Mothering with Grit
|Five generations, including my mother and my sister, Barb on her lap. Her mother is behind her, then grandmother and great-grandmother on the left. I've always loved so much about this photo.|
Mom's been gone now for almost three months, and I'm still getting used to the idea. I'm not supposed to say it, but overall, I haven't been sad; it just feels strange. Which is sad in itself.
|She was always too beautiful for her own good. This is her in her early 40's.|
My one-on-one times with my mother really only started after I was a young mother myself and had moved several states away. Even then she was still busy working and I was raising little ones, so we talked on the phone now and then, mailed letters written with blue ink, on lined paper, and saw each other once or twice a year for a day or so. That was when cell phones and the internet didn't exist, and 'long distance' was expensive.
It's charming to remember back to the day when, if you were on a 'long distance' call, nobody interrupted you. To talk for a half hour was a big deal, because it would cost you $3.00 on your next phone bill. 'Collect calls' were even more pricey, and it better be an emergency if someone called you collect and asked you to 'accept the charges'. If that happened someone had died, or was in jail.
When our kids were all grown, and Mom was finally semi-retired, we started talking on the phone more (cell phones and calling plans had evolved by then) and taking road trips together. I don't know how many we went on, but I'm thankful for every single one of them. I think the first place we took Mom, with Cub Sweetheart's Mom too, was to see Niagara Falls after one of our daughter's weddings. I still laugh when I think back that we had the two moms share a room, and they were about as polar opposite as you could get. CS's mother never wore a pair of jeans or shorts in her life, disliked Cookie Monster because he used incorrect grammar, and was known for her canned beets. My mother listened to Bruce Springsteen, smoked cigarettes and liked margaritas with chips and salsa; she never did really learn to cook, and didn't bother much with cleaning. She did laundry only because we would have run naked otherwise. There were always other things that called her name, like reading psycho-babble books, or writing poetry. I'm sure that particular trip had them both twitching just a bit.
|I believe this was the proudest moment of her entire life, when she received her BA in Psychology degree. She'd dropped out of school after the 8th grade, and yet she went on to accomplish this.|
Over the years, as I tried my best to raise our three kids, and saw what an exhausting, daunting task it was, saw myself fall short more than once, I gave back the grace. Then there were days when I pressed on through the hard stuff, and I took back most of that grace previously given. Why couldn't she be more 'motherly'? Why couldn't she be more like 'everyone else's mom'?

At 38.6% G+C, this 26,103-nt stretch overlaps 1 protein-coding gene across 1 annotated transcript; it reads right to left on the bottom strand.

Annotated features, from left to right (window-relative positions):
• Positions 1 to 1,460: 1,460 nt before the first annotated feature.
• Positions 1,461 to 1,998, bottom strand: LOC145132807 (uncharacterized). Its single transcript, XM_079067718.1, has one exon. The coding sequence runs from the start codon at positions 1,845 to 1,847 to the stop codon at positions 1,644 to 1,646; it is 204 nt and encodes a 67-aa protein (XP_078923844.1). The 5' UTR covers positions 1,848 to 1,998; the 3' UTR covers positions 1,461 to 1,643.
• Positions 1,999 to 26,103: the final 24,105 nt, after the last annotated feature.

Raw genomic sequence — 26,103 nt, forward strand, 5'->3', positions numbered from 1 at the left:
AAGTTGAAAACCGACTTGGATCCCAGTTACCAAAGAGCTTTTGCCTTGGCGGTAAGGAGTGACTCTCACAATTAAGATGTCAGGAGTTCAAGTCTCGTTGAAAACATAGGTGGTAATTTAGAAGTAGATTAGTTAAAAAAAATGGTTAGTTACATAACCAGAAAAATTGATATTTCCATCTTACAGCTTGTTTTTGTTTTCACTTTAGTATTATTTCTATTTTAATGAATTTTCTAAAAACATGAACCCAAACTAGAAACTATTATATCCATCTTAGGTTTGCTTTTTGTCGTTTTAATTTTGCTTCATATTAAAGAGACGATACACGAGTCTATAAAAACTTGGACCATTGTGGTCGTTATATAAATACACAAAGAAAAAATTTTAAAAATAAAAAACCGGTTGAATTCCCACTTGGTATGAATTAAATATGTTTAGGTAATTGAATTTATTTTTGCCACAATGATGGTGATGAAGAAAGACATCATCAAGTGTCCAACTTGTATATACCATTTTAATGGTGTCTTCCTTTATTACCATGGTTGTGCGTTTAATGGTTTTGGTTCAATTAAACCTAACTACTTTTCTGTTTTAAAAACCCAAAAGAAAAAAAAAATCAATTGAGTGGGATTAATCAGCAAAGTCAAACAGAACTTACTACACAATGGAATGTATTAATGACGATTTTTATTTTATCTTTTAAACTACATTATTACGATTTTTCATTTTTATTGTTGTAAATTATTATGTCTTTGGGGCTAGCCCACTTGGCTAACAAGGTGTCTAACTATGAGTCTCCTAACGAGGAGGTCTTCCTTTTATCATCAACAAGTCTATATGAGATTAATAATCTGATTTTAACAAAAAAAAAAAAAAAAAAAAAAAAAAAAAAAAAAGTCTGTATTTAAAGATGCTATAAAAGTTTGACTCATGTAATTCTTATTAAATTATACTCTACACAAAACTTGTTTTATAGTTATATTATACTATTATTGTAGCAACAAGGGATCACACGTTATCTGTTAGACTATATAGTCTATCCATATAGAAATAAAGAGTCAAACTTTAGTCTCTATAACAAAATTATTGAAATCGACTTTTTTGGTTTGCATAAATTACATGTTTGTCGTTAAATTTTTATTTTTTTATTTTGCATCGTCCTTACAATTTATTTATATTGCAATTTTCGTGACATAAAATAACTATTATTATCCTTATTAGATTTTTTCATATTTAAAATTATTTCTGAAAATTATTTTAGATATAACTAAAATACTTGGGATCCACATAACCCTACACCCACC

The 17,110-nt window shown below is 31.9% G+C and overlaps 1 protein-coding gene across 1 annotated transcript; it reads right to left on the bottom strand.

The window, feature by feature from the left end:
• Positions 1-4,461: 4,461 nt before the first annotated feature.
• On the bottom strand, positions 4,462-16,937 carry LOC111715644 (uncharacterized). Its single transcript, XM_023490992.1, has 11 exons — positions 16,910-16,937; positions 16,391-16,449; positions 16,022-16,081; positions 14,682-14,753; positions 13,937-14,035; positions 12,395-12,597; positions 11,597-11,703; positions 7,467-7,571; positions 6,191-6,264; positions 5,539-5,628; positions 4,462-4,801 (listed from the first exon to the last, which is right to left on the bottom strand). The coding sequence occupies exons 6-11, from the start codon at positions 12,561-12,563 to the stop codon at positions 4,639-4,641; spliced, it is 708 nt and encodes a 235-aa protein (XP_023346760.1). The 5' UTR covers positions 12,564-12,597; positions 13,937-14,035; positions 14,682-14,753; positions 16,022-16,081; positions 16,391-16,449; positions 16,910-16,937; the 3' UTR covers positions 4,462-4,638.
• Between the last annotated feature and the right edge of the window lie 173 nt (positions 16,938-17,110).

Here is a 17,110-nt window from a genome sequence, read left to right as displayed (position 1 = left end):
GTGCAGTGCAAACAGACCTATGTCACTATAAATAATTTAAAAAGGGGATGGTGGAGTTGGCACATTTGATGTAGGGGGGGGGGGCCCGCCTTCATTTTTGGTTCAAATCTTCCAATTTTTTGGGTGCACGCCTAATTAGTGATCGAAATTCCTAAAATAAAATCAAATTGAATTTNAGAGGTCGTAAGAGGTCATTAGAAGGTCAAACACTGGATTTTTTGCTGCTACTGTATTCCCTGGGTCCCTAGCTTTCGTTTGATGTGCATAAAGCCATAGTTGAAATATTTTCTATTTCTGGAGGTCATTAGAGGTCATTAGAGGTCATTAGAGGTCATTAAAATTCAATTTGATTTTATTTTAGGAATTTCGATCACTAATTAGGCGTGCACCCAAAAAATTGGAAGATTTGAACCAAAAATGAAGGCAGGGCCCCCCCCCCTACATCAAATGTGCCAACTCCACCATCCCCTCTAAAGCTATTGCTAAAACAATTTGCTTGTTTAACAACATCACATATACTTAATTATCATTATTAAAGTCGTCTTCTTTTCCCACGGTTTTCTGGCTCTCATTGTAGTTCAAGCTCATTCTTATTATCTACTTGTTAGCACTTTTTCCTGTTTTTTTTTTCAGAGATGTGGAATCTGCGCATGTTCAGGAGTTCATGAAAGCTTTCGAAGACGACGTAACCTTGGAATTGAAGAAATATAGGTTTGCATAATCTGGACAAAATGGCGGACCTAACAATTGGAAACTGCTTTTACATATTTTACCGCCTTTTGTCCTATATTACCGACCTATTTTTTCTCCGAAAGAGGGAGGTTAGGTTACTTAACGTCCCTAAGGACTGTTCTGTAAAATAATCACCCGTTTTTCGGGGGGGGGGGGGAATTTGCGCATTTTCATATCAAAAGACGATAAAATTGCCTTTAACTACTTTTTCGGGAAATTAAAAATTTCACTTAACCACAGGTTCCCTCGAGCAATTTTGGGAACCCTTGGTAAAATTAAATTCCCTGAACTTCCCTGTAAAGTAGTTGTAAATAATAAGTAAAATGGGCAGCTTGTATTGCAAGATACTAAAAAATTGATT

|The marker a funeral home places on your grave if you don't have money for a headstone. After finding this, she found a relative who promised to put a headstone in place for her 'Grandma Allie'.|
At some point in her mothering, and mine, I realized as a child I deserved better than I got. And so did she. She could not give me what she didn't have herself. I also realized, like me, she'd done the best she could. Abandoned / given away as a young child, then eventually returned to her grandparents who kept her alive but little more, she'd met my father and agreed to marry him when she was still a child herself. It was only when she started growing up herself, and all the longings for a life she'd never had began to force themselves to the surface, that she stopped wanting a husband who would also father her, and a rub that would last the rest of her years began.
|The last time she saw her father. She didn't go to his funeral when he died.|
She'd lost her mother too early, when she was around thirty years old, and it was clear to me she chose to see the good side of the mothering she got from her. This mother who had been deserted by her husband, left with eight children, and making the horrible choice to give away several of the smaller ones because she couldn't raise them all herself. My mother wasn't adopted out - which might have been more of a blessing if she had - but was passed off to the grandparents. So whatever mothering style or standard she came away with, it was from her own mother's fierce determination to protect her children, but with very few resources to bring that about.
Does anyone else think about what they want on their headstone? For years I've known I want mine to say, 'She loved with all she had."
That's been my goal since I became a mother myself at the ripe age of twenty. No idea what I was doing, but determined to figure it out before I messed up this little one they'd let me take home and do whatever I wanted with.
This year - this first mother's day without my mom here - that's where I've landed. I can't miss what I didn't have; rather, I'm learning to be okay with what was. Being raised by her wasn't the stuff sappy, feel good movies are made of, but she left us a legacy of knowing she loved all six of us with grit - with all she had. It seems appropriate to me that the birth of a child starts with hours of painful labor; what nobody tells you is it continues as long as you and that child are both alive. It takes grit, and a lot of it. My mother gave it all she had, even when it wasn't enough. No one can ask for more than that.